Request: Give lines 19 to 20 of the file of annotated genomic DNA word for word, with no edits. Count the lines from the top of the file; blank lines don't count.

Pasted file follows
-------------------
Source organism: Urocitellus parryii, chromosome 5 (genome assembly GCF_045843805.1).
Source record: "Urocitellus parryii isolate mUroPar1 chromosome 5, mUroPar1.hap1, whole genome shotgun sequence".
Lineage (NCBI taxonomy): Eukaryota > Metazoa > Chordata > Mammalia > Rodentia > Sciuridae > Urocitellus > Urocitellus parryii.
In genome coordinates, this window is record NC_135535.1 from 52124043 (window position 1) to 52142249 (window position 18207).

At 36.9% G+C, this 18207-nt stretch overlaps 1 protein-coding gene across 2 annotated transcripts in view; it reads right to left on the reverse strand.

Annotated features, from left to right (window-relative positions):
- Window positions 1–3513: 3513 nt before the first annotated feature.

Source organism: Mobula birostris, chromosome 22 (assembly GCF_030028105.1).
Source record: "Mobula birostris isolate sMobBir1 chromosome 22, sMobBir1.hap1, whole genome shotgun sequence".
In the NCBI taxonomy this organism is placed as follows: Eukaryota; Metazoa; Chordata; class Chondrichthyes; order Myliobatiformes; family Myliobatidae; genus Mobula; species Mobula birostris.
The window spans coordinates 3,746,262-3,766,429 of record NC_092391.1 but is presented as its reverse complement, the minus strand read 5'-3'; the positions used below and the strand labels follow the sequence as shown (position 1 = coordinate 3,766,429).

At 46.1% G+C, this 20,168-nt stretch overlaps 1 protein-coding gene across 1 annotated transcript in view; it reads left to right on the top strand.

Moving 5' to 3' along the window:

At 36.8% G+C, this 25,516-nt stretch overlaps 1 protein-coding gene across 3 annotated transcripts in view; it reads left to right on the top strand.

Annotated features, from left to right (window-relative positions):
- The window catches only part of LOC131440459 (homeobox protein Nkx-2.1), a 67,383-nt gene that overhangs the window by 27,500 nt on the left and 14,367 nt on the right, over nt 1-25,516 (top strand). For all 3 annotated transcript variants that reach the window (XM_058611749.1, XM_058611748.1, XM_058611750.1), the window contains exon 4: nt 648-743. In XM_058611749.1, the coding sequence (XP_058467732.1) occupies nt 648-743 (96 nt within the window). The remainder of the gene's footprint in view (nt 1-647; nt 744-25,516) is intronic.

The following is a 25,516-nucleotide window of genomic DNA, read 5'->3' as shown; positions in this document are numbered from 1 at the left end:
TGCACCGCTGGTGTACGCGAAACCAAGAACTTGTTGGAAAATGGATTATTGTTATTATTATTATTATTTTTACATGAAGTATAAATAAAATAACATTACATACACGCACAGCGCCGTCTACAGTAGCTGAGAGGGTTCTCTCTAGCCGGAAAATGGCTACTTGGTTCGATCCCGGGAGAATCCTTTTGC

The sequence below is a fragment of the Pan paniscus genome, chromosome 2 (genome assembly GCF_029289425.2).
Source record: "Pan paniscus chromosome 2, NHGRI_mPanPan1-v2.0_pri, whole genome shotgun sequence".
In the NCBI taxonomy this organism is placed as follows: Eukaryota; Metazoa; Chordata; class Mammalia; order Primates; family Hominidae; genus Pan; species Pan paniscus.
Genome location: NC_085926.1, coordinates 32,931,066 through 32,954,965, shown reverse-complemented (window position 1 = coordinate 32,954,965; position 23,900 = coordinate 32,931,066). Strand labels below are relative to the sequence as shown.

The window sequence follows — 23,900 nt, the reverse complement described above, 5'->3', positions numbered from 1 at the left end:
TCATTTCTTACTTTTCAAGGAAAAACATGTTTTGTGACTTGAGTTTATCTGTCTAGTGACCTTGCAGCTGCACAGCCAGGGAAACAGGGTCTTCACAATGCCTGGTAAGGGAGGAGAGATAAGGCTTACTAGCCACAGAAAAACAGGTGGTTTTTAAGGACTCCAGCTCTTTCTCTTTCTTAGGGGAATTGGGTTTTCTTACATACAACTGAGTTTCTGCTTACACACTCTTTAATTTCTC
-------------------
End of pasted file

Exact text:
The sequence below is a fragment of the Pan paniscus genome, chromosome 2 (genome assembly GCF_029289425.2).
Source record: "Pan paniscus chromosome 2, NHGRI_mPanPan1-v2.0_pri, whole genome shotgun sequence".